Interfaces

From Free Pascal wiki

Interfaces can be utilized as an alternative solution to the need of multiple inheritance, which Object Pascal currently does not support. These are distinct from the Interface reserved word which relates to program structure.

Full example program

program project1;

{$mode delphi}
{$interfaces corba}

type
  IMyDelegate = interface
    procedure DoThis (value: integer);
  end;

  TMyClass = class (TInterfacedObject, IMyDelegate)
    procedure DoThis (value: integer);
  end;

procedure TestDelegate;
var
  delegate: TMyClass;
  intfdelegate: IMyDelegate;
begin
  delegate := TMyClass.Create;
  intfdelegate := IMyDelegate(delegate);
  intfdelegate.DoThis(1);
end;

{ TMyClass }

procedure TMyClass.DoThis(value: integer);
var
  Str: string;
begin
  WriteLn('Success!!! Type <enter> to continue');
  ReadLn(Str);
end;

begin
  TestDelegate;
end.

Detailed introduction text

Interfaces - are lightweight and very powerful way to implement multiple inheritance or, if we would be more accurate, multiple polymorphism. You can think about them as about abstract classes. Single inheritance is fast because descendant class is memory access compatible with it's ancestor. So simple assignment is enough to turn one to another. But it's not true in case of multiple inheritance and that fact causes many problems. That's why multiple inheritance isn't considered to be good practice. But there is one case, when it's allowed - multiple polymorphism with abstract ancestors. They don't add any data to class, that is inherited from them. And therefore only thing, that is needed to implement them - another virtual method table (VMT).

Interface isn't object! It's just way to access object. I.e., well, interface. So it's name is self-explanatory. And it should be obvious, that object can have several ways to access it, i.e. several interfaces. Think about them as about "sockets" to plug other objects to your object.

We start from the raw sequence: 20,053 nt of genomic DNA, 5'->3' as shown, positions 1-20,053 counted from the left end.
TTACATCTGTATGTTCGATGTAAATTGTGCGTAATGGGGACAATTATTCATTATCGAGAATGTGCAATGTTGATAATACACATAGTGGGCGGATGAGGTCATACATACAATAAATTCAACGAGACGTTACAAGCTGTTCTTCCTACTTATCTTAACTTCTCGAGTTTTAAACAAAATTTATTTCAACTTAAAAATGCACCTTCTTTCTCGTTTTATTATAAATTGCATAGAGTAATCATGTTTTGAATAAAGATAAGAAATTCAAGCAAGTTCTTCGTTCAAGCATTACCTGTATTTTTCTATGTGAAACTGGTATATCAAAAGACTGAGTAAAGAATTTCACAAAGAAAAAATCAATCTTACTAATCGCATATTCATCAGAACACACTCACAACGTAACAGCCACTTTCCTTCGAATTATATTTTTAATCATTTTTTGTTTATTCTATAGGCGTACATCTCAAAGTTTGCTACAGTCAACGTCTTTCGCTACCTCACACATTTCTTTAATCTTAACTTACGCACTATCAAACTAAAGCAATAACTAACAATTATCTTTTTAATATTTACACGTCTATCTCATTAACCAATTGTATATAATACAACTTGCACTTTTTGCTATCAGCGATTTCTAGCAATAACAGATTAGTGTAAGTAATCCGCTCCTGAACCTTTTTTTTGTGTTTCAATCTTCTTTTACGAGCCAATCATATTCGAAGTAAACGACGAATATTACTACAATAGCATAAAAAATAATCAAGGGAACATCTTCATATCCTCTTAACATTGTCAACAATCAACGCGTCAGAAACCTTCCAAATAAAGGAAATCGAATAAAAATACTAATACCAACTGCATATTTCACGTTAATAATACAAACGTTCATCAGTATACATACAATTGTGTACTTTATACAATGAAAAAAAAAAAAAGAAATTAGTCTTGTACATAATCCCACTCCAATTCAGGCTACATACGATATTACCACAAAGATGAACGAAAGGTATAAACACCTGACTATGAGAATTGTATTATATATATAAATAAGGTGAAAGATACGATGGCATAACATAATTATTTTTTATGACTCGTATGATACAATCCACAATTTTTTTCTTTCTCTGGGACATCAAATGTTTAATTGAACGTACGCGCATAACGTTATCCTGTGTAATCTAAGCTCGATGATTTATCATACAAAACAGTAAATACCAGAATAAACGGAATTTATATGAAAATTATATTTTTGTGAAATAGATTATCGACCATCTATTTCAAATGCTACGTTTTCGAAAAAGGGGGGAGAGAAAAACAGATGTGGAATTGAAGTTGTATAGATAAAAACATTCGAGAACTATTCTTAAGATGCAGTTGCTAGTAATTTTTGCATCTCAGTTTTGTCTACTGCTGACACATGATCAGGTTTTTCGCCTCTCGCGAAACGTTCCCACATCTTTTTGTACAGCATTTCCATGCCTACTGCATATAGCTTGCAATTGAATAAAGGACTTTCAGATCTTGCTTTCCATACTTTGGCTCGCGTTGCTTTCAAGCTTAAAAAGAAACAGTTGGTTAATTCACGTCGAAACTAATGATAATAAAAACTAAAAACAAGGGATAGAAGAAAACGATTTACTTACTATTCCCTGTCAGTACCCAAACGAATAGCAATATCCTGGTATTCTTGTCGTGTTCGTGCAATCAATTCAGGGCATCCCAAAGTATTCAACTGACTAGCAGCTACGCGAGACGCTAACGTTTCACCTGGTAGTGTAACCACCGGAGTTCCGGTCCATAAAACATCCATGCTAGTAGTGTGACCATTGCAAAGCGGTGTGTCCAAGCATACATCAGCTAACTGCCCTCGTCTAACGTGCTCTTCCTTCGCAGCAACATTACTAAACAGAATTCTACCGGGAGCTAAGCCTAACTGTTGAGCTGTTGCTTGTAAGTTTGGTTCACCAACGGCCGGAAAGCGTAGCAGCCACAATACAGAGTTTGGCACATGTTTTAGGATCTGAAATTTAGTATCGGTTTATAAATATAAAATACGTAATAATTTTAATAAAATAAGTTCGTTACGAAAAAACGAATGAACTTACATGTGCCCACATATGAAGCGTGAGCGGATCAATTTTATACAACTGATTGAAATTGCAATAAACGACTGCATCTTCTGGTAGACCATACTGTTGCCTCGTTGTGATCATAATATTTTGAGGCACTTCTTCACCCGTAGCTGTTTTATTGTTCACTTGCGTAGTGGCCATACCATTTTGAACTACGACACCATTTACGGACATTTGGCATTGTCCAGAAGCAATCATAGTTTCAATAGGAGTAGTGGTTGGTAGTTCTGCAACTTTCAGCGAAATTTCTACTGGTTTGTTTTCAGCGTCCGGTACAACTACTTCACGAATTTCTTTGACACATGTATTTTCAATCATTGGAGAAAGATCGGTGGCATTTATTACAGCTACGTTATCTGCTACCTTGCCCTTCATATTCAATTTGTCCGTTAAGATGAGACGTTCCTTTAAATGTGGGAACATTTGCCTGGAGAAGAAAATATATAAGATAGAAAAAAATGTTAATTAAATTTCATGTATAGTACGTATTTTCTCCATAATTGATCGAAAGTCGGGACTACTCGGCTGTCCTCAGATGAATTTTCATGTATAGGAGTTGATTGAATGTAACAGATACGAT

You should understand, that there are two kinds of interfaces. Pascal interfaces implement them both at the same time and sometimes it causes some confusion. 1) Interfaces as tool to implement multiple inheritance, as they work in some other languages, like Java 2) OLE/COM interfaces as Windows-specific language-independent way to implement OOP. So, first of all you should realize, which of this two cases is yours.

Overall interfaces are easy to use. They're defined the same way, as abstract classes. Only thing - they don't support access restriction via public/protected/private. All methods and properties are public.

    TMyInterface = interface
      function GetX:TData;
      procedure SetX(AX:TData);
      property X:TData read GetX write SetX;//Properties are allowed here!!! It's way to make interfaces to look more like objects.
    end;

Then you can "inherit" (it's called "implement interface") your class from any amount of interfaces.

    TMyClass = class(TInterfacedObject, TMyInterface1, TMyInterface2, TMyInterface3)
    //You should implement all interface methods here!!!
    end;

TInterfacedObject implements IUnknown interface methods, that are required for normal interface operation, so you don't need to do it yourself.

Inheriting one interface from another is also allowed - it just adds all methods of parent interface to it's descendant and makes descendant memory access compatible with parent, i.e. allows casting one to another.

    TInterface2 = interface(TInterface1)